IES Abroad: You were born in New Jersey to Dominican parents and spent many years of your childhood in Santo Domingo. What led you to study abroad in Madrid, and how was it different than your previous international experiences?
Erika Martinez: To me, going to the Dominican Republic was going to visit family. In a sense, it was going home. It wasn’t an adventure. I’d longed to go to Europe ever since I began studying languages. In seventh grade I started studying Spanish, in eighth grade, French, and in college, Italian. I wanted to visit the places mentioned in my language textbooks. In high school, I saw students return from spring-break trips to Europe, and I always wanted to do what my friends were doing but could never afford to. Flying to Europe, staying in hotels, and taking educational tours was much more expensive then flying to the Caribbean and staying with family.
When I went to Ithaca College, I enrolled as a Spanish major with French and Italian minors so that I could work as an interpreter. I’ve been translating and interpreting for my mother since I was a child. I told myself that I would do a semester in each country; studying abroad would be a way to satisfy the longing I’d had since I’d begun studying languages. But I had to figure out how to do that financially since I couldn’t afford a semester in three different countries. I went to France as an au pair the summer before my junior year. Then I worked as an RA my fall semester, which allowed me to use my full Stafford loan for a spring semester of study abroad in Madrid. I didn’t get a term in Italy, but studying abroad in Madrid allowed me to visit a lot of other places in Europe.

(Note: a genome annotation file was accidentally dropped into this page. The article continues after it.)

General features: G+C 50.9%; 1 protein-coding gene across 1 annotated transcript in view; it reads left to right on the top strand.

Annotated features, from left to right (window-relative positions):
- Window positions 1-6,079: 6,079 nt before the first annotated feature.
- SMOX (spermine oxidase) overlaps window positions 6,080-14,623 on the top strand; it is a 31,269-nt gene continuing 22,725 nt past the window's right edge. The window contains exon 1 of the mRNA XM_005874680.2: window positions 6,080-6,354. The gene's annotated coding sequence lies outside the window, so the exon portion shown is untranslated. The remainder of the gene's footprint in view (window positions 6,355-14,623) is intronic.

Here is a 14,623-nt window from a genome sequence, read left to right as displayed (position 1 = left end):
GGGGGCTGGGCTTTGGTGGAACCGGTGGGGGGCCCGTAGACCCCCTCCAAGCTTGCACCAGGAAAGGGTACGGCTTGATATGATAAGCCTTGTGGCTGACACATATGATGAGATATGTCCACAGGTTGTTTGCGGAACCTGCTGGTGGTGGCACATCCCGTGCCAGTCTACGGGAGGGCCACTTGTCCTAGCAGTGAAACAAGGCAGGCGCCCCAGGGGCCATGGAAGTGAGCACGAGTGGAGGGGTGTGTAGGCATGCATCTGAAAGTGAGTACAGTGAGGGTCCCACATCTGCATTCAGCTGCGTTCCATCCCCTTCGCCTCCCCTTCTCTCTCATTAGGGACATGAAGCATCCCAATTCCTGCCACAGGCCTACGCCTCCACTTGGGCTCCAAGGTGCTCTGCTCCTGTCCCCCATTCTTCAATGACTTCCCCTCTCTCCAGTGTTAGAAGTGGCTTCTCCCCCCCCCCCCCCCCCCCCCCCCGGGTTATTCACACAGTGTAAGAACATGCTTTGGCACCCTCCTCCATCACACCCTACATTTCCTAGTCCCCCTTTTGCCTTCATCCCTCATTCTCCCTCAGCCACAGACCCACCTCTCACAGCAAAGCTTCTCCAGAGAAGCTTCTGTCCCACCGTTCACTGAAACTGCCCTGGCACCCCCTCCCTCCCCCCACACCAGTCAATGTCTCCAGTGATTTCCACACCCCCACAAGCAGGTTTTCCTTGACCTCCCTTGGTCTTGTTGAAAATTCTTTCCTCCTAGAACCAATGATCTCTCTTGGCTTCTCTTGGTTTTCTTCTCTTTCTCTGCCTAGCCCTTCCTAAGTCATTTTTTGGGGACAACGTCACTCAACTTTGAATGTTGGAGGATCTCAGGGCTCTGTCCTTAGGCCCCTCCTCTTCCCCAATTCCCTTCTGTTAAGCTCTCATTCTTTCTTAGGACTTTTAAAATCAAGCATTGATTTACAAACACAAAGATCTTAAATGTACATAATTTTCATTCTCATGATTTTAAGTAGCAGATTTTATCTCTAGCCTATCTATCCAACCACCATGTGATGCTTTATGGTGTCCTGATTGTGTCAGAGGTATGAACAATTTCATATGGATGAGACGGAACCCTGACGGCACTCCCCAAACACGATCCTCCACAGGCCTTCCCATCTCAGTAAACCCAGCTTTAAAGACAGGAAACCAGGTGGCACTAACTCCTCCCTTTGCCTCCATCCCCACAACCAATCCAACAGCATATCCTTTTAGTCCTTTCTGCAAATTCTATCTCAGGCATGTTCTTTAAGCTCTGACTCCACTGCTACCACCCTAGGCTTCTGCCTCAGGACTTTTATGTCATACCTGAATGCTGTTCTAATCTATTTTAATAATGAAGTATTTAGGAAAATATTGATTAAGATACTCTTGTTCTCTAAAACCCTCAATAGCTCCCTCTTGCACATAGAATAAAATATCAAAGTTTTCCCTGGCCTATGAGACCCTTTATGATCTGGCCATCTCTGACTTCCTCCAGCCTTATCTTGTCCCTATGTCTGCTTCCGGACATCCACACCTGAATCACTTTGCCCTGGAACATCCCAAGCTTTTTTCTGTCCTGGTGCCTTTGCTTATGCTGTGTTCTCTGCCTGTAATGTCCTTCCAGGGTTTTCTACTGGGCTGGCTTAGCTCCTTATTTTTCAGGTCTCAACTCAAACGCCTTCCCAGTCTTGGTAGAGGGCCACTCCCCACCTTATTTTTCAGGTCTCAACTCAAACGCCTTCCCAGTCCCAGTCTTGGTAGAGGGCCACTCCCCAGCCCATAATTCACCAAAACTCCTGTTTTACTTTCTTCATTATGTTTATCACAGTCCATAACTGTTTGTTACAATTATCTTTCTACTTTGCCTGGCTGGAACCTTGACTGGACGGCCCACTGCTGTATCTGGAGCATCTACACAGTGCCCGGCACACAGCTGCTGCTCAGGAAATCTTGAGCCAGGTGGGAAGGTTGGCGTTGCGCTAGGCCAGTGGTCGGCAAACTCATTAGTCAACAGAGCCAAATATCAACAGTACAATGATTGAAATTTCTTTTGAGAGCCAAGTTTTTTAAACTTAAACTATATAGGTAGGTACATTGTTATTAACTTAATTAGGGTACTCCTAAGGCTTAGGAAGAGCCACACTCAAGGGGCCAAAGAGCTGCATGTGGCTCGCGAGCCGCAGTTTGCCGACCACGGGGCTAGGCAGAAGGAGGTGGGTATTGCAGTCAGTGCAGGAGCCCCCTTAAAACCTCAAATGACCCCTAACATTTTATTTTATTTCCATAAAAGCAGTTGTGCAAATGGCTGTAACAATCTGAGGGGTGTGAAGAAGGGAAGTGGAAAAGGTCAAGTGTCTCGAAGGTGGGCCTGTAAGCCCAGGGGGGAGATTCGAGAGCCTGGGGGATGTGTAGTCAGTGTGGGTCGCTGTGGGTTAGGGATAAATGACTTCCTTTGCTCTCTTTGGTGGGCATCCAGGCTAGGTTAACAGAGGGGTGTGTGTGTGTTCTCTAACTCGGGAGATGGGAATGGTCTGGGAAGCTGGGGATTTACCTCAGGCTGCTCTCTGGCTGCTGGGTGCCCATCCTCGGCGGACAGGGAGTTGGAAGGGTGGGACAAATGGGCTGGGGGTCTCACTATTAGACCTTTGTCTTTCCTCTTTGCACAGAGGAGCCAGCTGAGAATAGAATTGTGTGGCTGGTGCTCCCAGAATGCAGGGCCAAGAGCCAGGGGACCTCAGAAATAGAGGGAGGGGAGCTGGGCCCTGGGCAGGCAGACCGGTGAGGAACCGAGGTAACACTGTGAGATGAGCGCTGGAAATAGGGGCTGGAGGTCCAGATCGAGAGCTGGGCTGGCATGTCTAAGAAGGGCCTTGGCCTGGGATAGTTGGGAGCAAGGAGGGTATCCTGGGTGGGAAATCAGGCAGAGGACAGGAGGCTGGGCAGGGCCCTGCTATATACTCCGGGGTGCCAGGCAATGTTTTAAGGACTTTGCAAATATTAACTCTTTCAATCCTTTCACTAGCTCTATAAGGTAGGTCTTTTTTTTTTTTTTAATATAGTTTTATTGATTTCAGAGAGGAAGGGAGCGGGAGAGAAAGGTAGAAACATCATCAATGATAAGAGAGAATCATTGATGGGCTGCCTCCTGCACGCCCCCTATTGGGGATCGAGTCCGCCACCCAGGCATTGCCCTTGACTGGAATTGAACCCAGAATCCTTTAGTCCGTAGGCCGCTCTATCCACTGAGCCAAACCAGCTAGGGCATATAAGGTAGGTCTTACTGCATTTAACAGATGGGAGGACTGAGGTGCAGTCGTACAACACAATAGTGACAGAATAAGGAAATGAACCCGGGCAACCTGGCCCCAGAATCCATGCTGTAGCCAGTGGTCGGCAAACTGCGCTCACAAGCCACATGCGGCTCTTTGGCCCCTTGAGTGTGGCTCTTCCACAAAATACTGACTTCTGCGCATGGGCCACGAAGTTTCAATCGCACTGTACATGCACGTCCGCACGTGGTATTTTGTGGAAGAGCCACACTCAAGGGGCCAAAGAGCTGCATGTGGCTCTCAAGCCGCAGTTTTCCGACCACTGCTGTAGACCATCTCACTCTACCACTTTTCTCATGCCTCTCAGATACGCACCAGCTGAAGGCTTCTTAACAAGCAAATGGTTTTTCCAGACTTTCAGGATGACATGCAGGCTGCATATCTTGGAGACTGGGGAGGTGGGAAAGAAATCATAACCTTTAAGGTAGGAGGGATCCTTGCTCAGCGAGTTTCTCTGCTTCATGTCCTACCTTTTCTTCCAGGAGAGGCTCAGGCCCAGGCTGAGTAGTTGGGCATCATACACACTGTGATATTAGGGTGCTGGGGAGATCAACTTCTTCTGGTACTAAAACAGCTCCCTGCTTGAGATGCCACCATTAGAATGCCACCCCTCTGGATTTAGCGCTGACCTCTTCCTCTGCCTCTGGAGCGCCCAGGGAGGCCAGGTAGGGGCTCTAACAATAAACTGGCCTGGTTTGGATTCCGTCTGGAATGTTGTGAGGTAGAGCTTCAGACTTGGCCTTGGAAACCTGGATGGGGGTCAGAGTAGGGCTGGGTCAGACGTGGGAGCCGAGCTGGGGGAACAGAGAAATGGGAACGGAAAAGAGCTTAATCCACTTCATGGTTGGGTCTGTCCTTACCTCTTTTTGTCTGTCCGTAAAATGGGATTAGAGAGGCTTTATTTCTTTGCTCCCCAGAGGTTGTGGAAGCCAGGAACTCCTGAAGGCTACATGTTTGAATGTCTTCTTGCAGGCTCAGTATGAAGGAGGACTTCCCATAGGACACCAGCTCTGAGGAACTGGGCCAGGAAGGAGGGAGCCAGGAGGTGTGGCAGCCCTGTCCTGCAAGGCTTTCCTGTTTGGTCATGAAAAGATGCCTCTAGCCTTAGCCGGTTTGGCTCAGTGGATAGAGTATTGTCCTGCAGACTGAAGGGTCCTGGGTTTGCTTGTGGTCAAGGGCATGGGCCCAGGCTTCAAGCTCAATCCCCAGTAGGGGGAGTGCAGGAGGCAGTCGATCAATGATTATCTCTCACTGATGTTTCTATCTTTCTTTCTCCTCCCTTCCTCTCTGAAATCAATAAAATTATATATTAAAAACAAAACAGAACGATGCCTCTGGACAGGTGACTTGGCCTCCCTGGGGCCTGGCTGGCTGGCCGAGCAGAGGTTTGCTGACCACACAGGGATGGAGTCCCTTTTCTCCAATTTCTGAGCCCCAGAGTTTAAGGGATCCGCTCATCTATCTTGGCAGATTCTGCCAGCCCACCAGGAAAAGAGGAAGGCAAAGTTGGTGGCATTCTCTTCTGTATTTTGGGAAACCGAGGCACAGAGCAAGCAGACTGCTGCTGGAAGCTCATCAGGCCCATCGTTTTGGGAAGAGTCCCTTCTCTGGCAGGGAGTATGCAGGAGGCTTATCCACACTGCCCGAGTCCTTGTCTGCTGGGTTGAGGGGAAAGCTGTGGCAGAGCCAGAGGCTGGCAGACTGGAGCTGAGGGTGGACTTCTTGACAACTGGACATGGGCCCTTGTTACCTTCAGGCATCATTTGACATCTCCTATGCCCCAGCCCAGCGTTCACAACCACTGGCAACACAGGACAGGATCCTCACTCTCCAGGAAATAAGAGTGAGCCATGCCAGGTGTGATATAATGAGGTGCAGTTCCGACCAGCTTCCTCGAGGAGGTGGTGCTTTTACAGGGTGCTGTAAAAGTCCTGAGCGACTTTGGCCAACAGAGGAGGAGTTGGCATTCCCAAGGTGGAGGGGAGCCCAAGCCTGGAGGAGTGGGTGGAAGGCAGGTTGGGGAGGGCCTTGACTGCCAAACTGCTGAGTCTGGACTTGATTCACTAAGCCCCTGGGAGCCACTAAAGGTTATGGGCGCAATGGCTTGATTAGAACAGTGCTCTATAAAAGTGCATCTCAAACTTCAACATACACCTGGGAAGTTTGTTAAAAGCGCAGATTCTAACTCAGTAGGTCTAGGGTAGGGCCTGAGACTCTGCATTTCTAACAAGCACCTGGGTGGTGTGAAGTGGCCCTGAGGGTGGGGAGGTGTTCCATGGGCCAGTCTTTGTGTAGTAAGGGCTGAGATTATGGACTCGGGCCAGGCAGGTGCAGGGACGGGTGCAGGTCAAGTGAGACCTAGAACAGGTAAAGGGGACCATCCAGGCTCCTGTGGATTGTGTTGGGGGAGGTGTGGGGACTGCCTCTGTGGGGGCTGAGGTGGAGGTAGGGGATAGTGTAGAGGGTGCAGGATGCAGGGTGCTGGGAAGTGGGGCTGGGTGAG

IES Abroad: In what ways did study abroad help you explore your own identity?
EM: Living in Madrid changed how I saw myself in the world. I’d wanted to go not only because my peers had been there, but also because every time I saw my aunt in the Dominican Republic she referred to Spain as the motherland. On each of my visits to the island, she took me to the colonial zone in Santo Domingo, and had me take a tour of the Alcázar Colón. She wanted me to feel a connection to Spanish colonial history. But I had a difficult experience in Madrid. One day I was using a public phone and someone was waiting for it. I was talking to my friend who was studying abroad in Granada, but I had to end my call because this guy kept telling me to get off the phone. He cursed at me and said, “You and your damn black race.” I was stunned. That moment reminded me that people saw me as black. Spaniards didn’t see me as someone with any tie to their country because of language. That was really difficult.
I also had the opportunity to connect with a cousin who was working in Spain. In 1994, before Spain had become part of the EU, there were a lot of immigration issues with Dominicans in Madrid. My cousin told me I should always walk around with my passport because the police could pick me up. If I didn’t have my passport, they would think I was an undocumented worker from the Dominican Republic. My cousin’s advice made me think about my place in Madrid. I wasn’t just a college student abroad. I had to be careful because of my race and because of my Dominican heritage. This wasn’t something I talked about with my peers, but it was always in the back of my mind. It was scary to think that I could be picked up at any time, and if I didn’t have the right documents on hand, I wasn’t sure where I would end up.
IES Abroad: When you studied abroad, did you have any career goals in mind? Did the experience influence your decision to pursue writing professionally in any way?